This blog was written at the invitation of Amy Simpson (author of Troubled Minds: Mental Illness and the Church’s Mission) and posted on her site October 2, 2017. I was grateful to her for the opportunity to share these thoughts with her readers.
I can’t honestly say I am thankful for the mental illness that besets our son. But in full truthfulness I can say I am glad to have been forced to do battle with my theology of suffering and to test both its mettle and mine.
Like so many others, it was in late adolescence when Douglas slammed into the invisible wall of mental illness. He was running forward, full throttle, toward his goals for college and career when his world—and ours—crashed.
An article I read years ago about children with ADD was entitled “Unhappy Wanderers.” It’s also a succinct and sobering description of many who struggle with mental illnesses. In fact, for many years it was the title I attached to our son, like a knight’s moniker … Douglas: the Unhappy Wanderer. Continue reading
I hung up the phone and turned back to my friend sitting across the table. “Every time I talk to or see Douglas I need to take a moment to catch my breath and then worship my God of the impossible,” I whispered, awestruck, once again. Continue reading
My curious eyes followed him around the store. He was easy to track in his seersucker shorts, almost-tucked-in long-sleeve plaid flannel shirt and unmatched socks sliding into well-worn sandals. As he walked/skipped/danced unfettered up and down the aisles, he talked quietly to himself. Continue reading
I first became aware of mental illness when I was about nine years old. I overheard my grandparents talking in hushed tones with my dad about my mother. At the time they didn’t label the behavior they were discussing with the words, “mental illness.” But even without a name, we all knew what we were seeing, and we knew someone needed to do something. I guess someone did because things calmed down in our family for a while. Continue reading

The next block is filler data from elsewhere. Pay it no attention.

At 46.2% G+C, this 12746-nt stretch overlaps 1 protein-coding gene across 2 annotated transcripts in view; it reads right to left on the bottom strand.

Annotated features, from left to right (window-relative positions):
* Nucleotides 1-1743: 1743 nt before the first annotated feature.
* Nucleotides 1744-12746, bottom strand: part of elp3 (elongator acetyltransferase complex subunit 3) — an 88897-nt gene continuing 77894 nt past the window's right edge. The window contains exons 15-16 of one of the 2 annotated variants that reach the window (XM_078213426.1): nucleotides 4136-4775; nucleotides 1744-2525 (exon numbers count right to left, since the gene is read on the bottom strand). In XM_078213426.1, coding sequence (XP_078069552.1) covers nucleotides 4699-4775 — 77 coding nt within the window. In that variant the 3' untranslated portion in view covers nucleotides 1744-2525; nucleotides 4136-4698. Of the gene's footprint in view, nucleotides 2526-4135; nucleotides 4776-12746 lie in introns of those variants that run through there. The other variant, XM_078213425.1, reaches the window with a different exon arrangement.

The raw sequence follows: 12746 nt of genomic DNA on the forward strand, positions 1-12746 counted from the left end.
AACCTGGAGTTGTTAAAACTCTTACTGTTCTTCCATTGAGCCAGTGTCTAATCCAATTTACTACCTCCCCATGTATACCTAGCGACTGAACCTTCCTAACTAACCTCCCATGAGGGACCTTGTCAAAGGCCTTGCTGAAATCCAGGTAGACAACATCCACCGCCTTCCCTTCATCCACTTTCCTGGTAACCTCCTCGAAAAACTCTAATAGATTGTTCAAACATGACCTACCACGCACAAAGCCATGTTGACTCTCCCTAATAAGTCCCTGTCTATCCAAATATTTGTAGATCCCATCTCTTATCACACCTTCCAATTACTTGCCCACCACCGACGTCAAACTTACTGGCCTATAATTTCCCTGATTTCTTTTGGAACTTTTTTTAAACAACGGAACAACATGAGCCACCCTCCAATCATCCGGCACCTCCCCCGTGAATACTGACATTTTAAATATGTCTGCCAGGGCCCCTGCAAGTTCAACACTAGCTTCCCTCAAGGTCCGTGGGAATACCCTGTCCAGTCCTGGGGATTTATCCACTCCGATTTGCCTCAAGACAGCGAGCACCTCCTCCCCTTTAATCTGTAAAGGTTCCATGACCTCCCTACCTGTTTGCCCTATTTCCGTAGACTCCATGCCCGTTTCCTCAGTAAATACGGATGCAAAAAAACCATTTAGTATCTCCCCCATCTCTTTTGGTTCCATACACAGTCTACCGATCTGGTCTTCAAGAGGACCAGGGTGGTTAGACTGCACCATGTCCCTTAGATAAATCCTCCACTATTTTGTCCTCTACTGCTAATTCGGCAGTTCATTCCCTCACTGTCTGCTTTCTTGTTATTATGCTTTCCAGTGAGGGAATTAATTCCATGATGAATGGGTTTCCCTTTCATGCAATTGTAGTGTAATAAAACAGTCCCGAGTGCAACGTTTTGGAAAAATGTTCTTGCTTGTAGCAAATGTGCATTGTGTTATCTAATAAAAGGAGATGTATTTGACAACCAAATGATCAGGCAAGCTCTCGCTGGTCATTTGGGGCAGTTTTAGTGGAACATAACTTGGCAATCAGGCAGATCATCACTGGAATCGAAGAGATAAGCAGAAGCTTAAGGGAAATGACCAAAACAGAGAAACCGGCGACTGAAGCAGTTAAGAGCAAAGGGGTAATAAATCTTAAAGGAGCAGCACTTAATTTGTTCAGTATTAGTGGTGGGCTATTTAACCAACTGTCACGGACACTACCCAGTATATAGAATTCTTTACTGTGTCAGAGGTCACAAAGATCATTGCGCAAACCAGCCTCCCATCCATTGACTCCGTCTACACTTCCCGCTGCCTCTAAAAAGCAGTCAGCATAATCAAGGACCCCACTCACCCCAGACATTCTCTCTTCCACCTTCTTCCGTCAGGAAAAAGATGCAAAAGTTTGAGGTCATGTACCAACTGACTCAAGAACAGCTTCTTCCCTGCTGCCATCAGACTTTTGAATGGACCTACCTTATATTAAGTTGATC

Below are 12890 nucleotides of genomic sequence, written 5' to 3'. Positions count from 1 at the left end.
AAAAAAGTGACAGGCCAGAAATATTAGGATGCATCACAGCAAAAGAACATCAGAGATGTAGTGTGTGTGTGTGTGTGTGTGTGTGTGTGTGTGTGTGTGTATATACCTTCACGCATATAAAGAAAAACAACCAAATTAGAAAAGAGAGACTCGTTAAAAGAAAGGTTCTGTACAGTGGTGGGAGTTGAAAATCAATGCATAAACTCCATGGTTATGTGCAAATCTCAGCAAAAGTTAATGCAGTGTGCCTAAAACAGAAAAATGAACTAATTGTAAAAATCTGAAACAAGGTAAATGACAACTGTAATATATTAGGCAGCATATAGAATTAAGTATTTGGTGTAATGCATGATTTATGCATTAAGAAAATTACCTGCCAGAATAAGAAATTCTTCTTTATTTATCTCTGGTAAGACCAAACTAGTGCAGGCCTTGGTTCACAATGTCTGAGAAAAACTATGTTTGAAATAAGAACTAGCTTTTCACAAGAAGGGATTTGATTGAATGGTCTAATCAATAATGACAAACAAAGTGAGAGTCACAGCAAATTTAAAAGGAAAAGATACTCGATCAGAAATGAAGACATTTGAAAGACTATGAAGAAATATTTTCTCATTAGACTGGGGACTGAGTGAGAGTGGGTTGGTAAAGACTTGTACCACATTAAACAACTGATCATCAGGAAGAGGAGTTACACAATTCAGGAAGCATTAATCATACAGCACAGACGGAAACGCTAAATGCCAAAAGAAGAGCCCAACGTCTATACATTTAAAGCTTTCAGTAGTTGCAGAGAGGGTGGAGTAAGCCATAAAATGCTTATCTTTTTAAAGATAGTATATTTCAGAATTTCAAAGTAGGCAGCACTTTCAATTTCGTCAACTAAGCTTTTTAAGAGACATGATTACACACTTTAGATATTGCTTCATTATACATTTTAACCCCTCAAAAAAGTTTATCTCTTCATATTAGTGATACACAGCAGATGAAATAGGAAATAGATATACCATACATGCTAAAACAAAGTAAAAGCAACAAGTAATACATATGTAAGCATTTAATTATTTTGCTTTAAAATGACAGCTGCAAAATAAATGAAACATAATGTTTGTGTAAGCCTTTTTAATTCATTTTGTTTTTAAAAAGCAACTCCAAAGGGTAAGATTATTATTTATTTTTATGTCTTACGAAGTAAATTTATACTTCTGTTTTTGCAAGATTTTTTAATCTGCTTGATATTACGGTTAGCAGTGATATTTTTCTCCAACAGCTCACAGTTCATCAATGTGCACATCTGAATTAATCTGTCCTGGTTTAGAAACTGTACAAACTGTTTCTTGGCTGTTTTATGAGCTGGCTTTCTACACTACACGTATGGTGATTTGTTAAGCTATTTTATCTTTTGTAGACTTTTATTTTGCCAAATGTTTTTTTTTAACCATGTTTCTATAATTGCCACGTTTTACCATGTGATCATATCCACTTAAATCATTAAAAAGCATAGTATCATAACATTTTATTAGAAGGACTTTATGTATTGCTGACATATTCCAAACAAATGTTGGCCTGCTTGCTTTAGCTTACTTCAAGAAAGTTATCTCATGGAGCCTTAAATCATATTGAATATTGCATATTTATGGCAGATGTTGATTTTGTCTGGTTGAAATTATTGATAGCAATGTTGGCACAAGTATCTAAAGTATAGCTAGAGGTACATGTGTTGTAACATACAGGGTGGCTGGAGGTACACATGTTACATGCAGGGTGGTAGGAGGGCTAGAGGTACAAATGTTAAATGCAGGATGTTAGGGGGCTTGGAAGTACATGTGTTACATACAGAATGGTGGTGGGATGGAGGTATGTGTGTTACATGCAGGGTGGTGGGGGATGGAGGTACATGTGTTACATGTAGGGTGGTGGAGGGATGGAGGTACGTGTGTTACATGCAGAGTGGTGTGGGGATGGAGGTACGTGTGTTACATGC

They say that the Christmas holidays can be especially sad for those who deal with mental illnesses. For many years in our household, our unhappy holiday was Easter. You see, it was Easter Day, 1997, 20 years ago, when our son’s world crashed. And though we didn’t recognize it at the time, ours did too. Continue reading
I’m not a runner. But I have many friends who are, and they tell me that there are specialized kinds of training and clothing needed depending on the type of running that you’re going to do. A sprinter trains very specifically, as does a marathon runner. Running in a relay is not at all like racing over hurdles. The shoes are different; the course is different; the preparation is different. It is important, therefore, for a runner to know which race they’re in, so they can train, equip and pace themselves for that particular kind of run. Continue reading
Douglas had been up all night. In the back yard. Staring at the sky. Listening to the voices. Receiving his mission. The mania was in full swing and as he informed me the next morning of the orders God had given him, the words tumbled from his mouth in a flurry of jumbled thoughts and elevated volume. He had heard a voice he believed was from God, and as soon as he received his dad’s blessing he would head out to proclaim the message. Continue reading
Community is God’s idea. And it’s a great one! We see it first in the Trinity of God the Father, God the Son and God the Holy Spirit. We see it in the Garden of Eden when Adam needed Eve. We also see it demonstrated by Jesus as He gathers the disciples to be with Him. As a small community, together they explored the depths of His love and came to know the extent of His sufferings. After Christ’s ascension God created the Church, a community tasked to love and care for one another and to share His good news everywhere. Continue reading